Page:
Time magazine has named Africa’s business potential as one of the “10 ideas changing the world right now”.
For once Africa isn’t being depicted as a disastrous basket case — indeed in this article quite the opposite is the case. With positive economic growth for African nations forecasted to continue (despite the global downturn that has caused so many other economies — especially in the first world — to contract) Africa is cited as a glimmer of economic hope in these gloomy recession-hit times.
The article says:
[A]id is no longer Africa’s main source of foreign income. Africa is becoming a business destination.
In 2006, according to the Organization for Economic Cooperation and Development, foreign investment in Africa reached $48 billion, overtaking foreign aid for the first time. That gap has only widened, reflecting a quadrupling of foreign investment since 2000. As the senior adviser in Africa for the International Monetary Fund (IMF), David Nellor, noted in a report last September, sub-Saharan Africa today resembles Asia in the 1980s. “The private sector is the key driver,” wrote Nellor, “and financial markets are opening up.” War is down. Democracy is up. Inflation and interest rates are in single digits. Terms of trade have improved. Crucially, said Nellor, “growth is taking off.” The IMF puts Africa’s average annual growth for 2004 to ’08 at more than 6% — better than any developed economy — and predicts the continent will buck the global recessionary trend to grow nearly 3.3% this year.
As a result of this, Africa is the best bet to back for investors operating within the turmoil of the current global economic climate.
As the article says:
In an article for the online journal allAfrica in February, Oxford University economist Paul Collier and Witney Schneidman, who advised President Obama on Africa during his campaign, noted that Africa now offers the world’s highest rate of return on investment. “Africa, usually the poorest performing region in the world economy, is now likely to be among the best-performing,” they wrote. “Moreover, the region has been largely immune from the current banking crisis…The continent’s financial institutions did not venture into derivatives or sub-prime mortgages.” Shanta Devarajan, the World Bank’s chief economist for Africa, says the current downturn might be unfair to the continent, since it is “not remotely Africa’s fault,” but it should not alter the underlying trend: “There has definitely been a transition in the last few years. The continent now has huge potential.” Or as Stephen Hayes, president and CEO of the Corporate Council on Africa, puts it, “Africa offers more opportunity than any place in the world.”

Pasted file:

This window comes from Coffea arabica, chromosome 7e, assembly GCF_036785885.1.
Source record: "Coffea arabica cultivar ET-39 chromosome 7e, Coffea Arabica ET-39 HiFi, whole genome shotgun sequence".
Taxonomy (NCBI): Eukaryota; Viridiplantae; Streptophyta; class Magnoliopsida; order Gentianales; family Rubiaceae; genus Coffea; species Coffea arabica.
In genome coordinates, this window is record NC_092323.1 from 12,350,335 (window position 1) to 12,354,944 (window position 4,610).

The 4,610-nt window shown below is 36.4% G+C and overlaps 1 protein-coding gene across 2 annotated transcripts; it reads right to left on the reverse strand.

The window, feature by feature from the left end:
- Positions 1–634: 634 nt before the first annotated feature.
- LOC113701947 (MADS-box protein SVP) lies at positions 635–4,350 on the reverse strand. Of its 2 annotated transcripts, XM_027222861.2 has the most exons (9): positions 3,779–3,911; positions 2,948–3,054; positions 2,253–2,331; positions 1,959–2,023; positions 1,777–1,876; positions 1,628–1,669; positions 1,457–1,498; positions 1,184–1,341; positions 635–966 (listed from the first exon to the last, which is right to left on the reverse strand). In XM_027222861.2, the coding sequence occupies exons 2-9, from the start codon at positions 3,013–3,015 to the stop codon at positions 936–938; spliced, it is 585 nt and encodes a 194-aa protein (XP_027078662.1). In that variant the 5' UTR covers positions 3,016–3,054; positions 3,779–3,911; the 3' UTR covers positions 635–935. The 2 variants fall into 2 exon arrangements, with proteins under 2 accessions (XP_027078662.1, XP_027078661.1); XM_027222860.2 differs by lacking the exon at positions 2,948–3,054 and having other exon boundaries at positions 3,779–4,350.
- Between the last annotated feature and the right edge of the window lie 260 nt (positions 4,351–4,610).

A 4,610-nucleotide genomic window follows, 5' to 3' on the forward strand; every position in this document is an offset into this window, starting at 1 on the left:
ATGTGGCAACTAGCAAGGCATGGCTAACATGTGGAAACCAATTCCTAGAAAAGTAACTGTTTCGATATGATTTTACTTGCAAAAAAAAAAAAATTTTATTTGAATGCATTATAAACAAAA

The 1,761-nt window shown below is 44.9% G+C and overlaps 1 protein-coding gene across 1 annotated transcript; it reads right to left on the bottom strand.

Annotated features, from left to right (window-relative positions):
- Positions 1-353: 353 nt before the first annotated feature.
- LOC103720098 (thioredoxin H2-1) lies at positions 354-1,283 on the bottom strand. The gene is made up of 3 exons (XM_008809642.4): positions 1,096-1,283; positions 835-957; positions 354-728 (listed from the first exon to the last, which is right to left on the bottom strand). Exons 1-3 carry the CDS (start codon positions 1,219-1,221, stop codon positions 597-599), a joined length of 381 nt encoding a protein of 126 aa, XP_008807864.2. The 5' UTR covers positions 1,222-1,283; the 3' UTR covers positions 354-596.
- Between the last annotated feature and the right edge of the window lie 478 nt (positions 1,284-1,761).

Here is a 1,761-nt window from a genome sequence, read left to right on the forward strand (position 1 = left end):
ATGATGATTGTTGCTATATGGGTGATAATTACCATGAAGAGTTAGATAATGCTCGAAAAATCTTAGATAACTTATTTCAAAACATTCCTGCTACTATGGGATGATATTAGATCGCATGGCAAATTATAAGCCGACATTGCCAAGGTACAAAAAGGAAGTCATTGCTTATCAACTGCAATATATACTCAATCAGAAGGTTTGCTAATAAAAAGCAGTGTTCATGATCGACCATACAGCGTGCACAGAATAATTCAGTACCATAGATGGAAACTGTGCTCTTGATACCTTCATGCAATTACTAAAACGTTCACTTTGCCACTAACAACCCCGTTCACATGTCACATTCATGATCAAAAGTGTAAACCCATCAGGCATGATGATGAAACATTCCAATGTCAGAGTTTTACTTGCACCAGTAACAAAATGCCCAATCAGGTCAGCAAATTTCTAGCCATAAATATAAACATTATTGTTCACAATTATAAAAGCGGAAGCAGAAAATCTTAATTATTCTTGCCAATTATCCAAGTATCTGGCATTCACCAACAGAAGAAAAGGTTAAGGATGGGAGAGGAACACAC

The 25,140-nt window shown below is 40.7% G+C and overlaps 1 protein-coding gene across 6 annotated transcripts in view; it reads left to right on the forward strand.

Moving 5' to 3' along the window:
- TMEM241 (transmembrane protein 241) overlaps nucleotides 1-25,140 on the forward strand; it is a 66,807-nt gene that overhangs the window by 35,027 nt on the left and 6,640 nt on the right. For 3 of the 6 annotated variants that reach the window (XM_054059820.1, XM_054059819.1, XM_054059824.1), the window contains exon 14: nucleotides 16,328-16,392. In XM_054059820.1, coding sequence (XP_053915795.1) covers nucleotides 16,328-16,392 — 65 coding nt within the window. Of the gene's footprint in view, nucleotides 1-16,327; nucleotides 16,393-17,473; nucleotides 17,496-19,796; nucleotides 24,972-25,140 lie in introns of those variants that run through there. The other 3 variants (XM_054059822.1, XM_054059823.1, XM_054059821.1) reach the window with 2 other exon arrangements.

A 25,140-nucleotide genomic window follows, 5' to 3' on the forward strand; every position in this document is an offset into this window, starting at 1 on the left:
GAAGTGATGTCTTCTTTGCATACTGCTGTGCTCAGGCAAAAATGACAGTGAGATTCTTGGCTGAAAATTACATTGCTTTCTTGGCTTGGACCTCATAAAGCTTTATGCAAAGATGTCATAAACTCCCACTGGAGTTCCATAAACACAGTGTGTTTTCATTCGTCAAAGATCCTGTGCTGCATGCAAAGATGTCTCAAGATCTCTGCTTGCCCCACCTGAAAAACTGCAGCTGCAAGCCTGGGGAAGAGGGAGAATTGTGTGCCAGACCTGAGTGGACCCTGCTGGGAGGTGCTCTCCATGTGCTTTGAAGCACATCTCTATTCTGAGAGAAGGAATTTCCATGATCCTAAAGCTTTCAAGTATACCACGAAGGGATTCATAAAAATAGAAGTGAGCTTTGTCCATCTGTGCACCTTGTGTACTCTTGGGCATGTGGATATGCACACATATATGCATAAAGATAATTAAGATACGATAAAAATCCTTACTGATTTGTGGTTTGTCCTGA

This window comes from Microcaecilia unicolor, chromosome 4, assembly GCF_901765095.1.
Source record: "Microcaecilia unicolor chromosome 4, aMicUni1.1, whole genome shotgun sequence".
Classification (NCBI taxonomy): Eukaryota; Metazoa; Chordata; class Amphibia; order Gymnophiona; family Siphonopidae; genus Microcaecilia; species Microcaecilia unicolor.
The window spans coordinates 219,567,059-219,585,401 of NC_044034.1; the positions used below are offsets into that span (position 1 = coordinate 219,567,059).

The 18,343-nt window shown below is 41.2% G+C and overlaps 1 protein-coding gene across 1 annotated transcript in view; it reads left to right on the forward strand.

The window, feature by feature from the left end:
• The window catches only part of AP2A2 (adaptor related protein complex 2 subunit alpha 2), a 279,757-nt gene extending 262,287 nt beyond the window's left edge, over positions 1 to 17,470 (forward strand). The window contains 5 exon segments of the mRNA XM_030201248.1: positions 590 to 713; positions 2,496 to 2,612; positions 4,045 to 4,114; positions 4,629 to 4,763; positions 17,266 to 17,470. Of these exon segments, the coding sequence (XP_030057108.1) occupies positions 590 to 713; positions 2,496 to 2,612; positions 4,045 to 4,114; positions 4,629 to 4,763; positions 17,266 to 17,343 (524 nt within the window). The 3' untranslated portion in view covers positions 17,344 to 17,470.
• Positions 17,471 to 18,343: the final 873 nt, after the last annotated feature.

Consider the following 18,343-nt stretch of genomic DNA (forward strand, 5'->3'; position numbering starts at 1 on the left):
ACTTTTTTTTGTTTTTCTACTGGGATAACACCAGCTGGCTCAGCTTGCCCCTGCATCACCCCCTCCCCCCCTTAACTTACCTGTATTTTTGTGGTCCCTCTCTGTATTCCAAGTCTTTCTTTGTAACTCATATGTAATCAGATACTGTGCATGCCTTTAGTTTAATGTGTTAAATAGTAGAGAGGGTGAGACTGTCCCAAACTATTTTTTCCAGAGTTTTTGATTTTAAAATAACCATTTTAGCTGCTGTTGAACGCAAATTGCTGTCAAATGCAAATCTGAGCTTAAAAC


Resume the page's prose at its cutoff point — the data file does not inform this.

The article explores China’s lusty rapprochement with the continent, in which the resource-ravenous power is building infrastructure in return for affordable natural resources to fuel its economy.
It also looks at the controversies surrounding aid from the developed world, and the need for the Africa’s burgeoning private sector to lead the way in eradicating poverty:
[L]ong-term charity, living life as a beggar, is degrading. Andrew Rugasira, 40, runs Good African Coffee, a Ugandan company he set up in 2004 to supply British supermarkets under the motto “Trade, not aid.” He is emblematic of a new generation of African antiaid, antistate entrepreneurs. For Rugasira, aid not only “undermines the creativity to lift yourself out of poverty” but also “undermines the integrity and dignity of the people. It says, These are people who cannot figure out how to develop.” Aid even manages to silence those it is meant to help. “African governments become accountable to Western donors,” says Rugasira, “and Africa finds itself represented not by Africans but by Bono and Bob Geldof. I mean, how would America react if Amy Winehouse dropped in to advise them on the credit crisis?”
It’s great that the Africa — at long last — is being feted in mainstream western media as a place of potential. Of course the rampant poverty, conflict and corruption still bedevil the continent. But there’s so much more to the continent.
As Time says “Look … at the African growth figures once more. Compare them with this year’s forecasts for the developed world. Who’s the basket case now?”
Read the rest of the article here.